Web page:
RAID 5 is a commonly used RAID level that provides a good balance of storage capacity, performance, and redundancy for most applications. Determining the right number of drives for a RAID 5 setup depends on several factors.
What is RAID 5?
RAID 5 is a storage technology that combines multiple physical disk drives into one large logical drive. Data is striped across all the member drives, similar to RAID 0, but RAID 5 also utilizes distributed parity information to provide fault tolerance.
Specifically, RAID 5 writes parity information distributed across all member drives. If one physical drive fails, the parity information on the remaining drives can be used to reconstruct the data on the failed drive. This provides redundancy and protection against data loss.
A minimum of 3 drives are required for RAID 5. Common RAID 5 implementations include 3, 4, 5, or more drives. Larger RAID 5 arrays can sustain multiple drive failures, depending on the configuration.
Benefits of RAID 5
Compared to RAID 1 mirroring, RAID 5 provides better storage efficiency as the available capacity is n-1 drives instead of half the number of drives. For example, four 2TB drives in RAID 5 would yield 6TB of usable capacity, while RAID 1 would provide only 4TB from the same number of disks.
RAID 5 performance is better for read operations than RAID 1 or RAID 10 since the load can be distributed across all member disks. Writes are slower due to the parity calculation overhead, making RAID 5 more suitable for read-intensive workloads.
The distributed parity implementation in RAID 5 eliminates the write bottleneck that exists with RAID 4 parity. RAID 5 is generally more preferred over RAID 4.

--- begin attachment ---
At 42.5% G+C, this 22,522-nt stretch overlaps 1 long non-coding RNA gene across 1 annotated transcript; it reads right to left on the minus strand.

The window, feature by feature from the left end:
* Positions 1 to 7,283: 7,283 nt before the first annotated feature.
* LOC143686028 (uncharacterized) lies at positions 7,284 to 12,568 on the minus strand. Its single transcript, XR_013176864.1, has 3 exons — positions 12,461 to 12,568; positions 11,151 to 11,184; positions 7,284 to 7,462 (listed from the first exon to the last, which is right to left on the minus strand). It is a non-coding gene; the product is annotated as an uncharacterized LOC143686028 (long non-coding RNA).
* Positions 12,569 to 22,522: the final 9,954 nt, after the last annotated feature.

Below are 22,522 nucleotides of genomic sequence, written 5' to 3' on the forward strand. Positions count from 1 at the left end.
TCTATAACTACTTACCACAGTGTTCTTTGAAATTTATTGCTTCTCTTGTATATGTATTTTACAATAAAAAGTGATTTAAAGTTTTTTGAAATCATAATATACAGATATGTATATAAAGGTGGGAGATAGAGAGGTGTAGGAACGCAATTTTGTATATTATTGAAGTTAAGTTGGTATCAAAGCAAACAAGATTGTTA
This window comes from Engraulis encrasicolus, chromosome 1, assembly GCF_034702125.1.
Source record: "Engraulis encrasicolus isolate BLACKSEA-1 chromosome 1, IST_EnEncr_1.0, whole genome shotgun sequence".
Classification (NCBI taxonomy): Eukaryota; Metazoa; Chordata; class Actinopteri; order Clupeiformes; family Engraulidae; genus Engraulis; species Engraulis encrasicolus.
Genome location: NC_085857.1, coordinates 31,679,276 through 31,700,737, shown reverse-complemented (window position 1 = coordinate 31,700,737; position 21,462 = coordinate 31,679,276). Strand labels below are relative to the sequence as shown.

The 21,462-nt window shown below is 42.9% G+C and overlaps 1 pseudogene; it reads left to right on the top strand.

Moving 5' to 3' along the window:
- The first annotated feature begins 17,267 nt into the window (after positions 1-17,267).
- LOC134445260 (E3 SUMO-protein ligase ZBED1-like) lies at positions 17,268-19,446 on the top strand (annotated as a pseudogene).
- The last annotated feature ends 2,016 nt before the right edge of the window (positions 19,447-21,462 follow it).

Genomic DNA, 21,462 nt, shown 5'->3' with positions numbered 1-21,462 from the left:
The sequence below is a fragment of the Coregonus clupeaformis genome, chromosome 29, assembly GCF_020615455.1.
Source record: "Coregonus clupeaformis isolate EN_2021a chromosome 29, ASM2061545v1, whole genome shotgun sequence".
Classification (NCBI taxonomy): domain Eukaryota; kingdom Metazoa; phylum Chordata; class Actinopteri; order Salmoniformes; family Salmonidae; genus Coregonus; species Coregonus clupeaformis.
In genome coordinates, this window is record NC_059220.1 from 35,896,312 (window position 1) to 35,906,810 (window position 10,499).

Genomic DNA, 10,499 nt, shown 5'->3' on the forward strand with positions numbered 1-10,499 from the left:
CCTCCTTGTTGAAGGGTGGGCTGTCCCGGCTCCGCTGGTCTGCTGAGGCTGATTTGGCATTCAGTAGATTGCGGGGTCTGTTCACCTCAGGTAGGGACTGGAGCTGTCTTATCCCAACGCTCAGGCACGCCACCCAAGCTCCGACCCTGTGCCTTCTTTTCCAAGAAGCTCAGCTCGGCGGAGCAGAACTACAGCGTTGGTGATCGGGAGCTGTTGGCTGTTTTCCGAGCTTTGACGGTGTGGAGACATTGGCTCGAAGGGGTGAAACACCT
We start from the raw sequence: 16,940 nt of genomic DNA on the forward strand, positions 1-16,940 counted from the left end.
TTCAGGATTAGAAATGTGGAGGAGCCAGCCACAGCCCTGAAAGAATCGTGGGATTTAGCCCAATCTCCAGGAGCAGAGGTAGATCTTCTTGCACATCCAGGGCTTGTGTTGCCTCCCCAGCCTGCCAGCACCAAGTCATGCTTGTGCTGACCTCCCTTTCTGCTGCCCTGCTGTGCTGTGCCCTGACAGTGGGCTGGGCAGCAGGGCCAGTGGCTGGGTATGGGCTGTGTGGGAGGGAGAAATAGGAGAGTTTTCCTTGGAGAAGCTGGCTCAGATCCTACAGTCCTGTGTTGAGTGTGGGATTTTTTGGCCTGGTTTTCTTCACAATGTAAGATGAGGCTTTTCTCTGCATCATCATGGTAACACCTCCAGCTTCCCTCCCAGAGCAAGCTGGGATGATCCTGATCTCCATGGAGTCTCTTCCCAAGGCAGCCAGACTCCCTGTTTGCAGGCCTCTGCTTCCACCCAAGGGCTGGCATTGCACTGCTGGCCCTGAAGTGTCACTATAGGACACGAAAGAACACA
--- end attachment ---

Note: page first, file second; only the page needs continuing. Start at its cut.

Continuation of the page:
By providing redundancy, RAID 5 protects against data loss from a single drive failure. Additional spare drives can allow recovery from multiple drive failures.
Disadvantages of RAID 5
While RAID 5 provides good redundancy for most use cases, it lacks the fault tolerance of mirroring configurations like RAID 1 or RAID 10. With RAID 5, a single drive failure results in reduced redundancy until the failed drive is replaced.
RAID 5 write performance and fault tolerance are reduced during drive rebuilds. The controller must recalculate parity across all drives when rebuilding, increasing load during the rebuild operation.
Larger RAID 5 implementations also have greater risk of unrecoverable read errors during rebuilds. With more drives, there is a higher likelihood of data loss in case of multiple drive failures exceeding parity protections.
For these reasons, RAID 6 is sometimes used instead of RAID 5 for the added redundancy of dual distributed parity on very large arrays.
Minimum Number of Drives
The minimum number of drives required for RAID 5 is 3. This provides 1 drive worth of redundancy in the array.
With a 3-drive RAID 5 array:
- Total capacity is size of 2 drives
- Can sustain 1 drive failure without data loss
While functional, the 3-drive minimum RAID 5 configuration lacks expandability. It also provides the lowest storage efficiency, with only 66% of total capacity as usable space.
4-drive RAID 5 arrays are a popular choice for many use cases. Benefits include:
- Total capacity is size of 3 drives
- Can sustain 1 drive failure without data loss
- Efficiency of 75% usable capacity
- Good performance with load balancing across 4 drives
- Low cost expandability by adding drives in pairs
The 4-drive RAID 5 configuration provides a good balance of capacity, redundancy, and cost for general purpose storage needs. It’s a flexible option allowing for future expansion.